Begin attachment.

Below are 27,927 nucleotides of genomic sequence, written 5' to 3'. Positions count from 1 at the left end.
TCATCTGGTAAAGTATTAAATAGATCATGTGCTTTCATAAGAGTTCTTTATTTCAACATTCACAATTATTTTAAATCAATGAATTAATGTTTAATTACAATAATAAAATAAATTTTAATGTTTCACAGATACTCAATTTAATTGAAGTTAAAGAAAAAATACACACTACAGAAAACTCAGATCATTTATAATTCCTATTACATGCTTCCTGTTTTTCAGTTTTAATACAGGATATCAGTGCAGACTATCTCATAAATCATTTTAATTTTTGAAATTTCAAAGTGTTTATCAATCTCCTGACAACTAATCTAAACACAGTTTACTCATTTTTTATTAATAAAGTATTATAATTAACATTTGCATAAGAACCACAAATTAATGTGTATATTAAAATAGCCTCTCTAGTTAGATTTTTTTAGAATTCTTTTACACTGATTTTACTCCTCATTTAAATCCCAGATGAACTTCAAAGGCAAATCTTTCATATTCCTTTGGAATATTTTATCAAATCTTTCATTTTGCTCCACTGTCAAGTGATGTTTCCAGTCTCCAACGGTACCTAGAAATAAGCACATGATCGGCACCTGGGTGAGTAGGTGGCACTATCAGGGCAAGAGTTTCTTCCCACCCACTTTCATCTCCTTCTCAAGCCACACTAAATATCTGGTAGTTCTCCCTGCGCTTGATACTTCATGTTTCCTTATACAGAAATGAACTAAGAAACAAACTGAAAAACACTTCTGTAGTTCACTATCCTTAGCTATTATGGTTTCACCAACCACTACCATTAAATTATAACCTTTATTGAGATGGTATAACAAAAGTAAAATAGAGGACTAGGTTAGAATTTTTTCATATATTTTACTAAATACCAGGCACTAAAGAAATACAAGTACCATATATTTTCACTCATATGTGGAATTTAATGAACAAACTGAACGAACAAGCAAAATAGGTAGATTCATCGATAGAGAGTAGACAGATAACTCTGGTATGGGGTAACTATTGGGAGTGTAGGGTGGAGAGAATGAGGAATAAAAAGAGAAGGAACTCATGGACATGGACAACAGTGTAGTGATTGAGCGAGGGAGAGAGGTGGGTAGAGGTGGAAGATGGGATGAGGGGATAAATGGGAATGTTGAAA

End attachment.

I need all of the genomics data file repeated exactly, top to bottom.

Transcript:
Below are 27,927 nucleotides of genomic sequence, written 5' to 3'. Positions count from 1 at the left end.
TCATCTGGTAAAGTATTAAATAGATCATGTGCTTTCATAAGAGTTCTTTATTTCAACATTCACAATTATTTTAAATCAATGAATTAATGTTTAATTACAATAATAAAATAAATTTTAATGTTTCACAGATACTCAATTTAATTGAAGTTAAAGAAAAAATACACACTACAGAAAACTCAGATCATTTATAATTCCTATTACATGCTTCCTGTTTTTCAGTTTTAATACAGGATATCAGTGCAGACTATCTCATAAATCATTTTAATTTTTGAAATTTCAAAGTGTTTATCAATCTCCTGACAACTAATCTAAACACAGTTTACTCATTTTTTATTAATAAAGTATTATAATTAACATTTGCATAAGAACCACAAATTAATGTGTATATTAAAATAGCCTCTCTAGTTAGATTTTTTTAGAATTCTTTTACACTGATTTTACTCCTCATTTAAATCCCAGATGAACTTCAAAGGCAAATCTTTCATATTCCTTTGGAATATTTTATCAAATCTTTCATTTTGCTCCACTGTCAAGTGATGTTTCCAGTCTCCAACGGTACCTAGAAATAAGCACATGATCGGCACCTGGGTGAGTAGGTGGCACTATCAGGGCAAGAGTTTCTTCCCACCCACTTTCATCTCCTTCTCAAGCCACACTAAATATCTGGTAGTTCTCCCTGCGCTTGATACTTCATGTTTCCTTATACAGAAATGAACTAAGAAACAAACTGAAAAACACTTCTGTAGTTCACTATCCTTAGCTATTATGGTTTCACCAACCACTACCATTAAATTATAACCTTTATTGAGATGGTATAACAAAAGTAAAATAGAGGACTAGGTTAGAATTTTTTCATATATTTTACTAAATACCAGGCACTAAAGAAATACAAGTACCATATATTTTCACTCATATGTGGAATTTAATGAACAAACTGAACGAACAAGCAAAATAGGTAGATTCATCGATAGAGAGTAGACAGATAACTCTGGTATGGGGTAACTATTGGGAGTGTAGGGTGGAGAGAATGAGGAATAAAAAGAGAAGGAACTCATGGACATGGACAACAGTGTAGTGATTGAGCGAGGGAGAGAGGTGGGTAGAGGTGGAAGATGGGATGAGGGGATAAATGGGAATGTTGAAA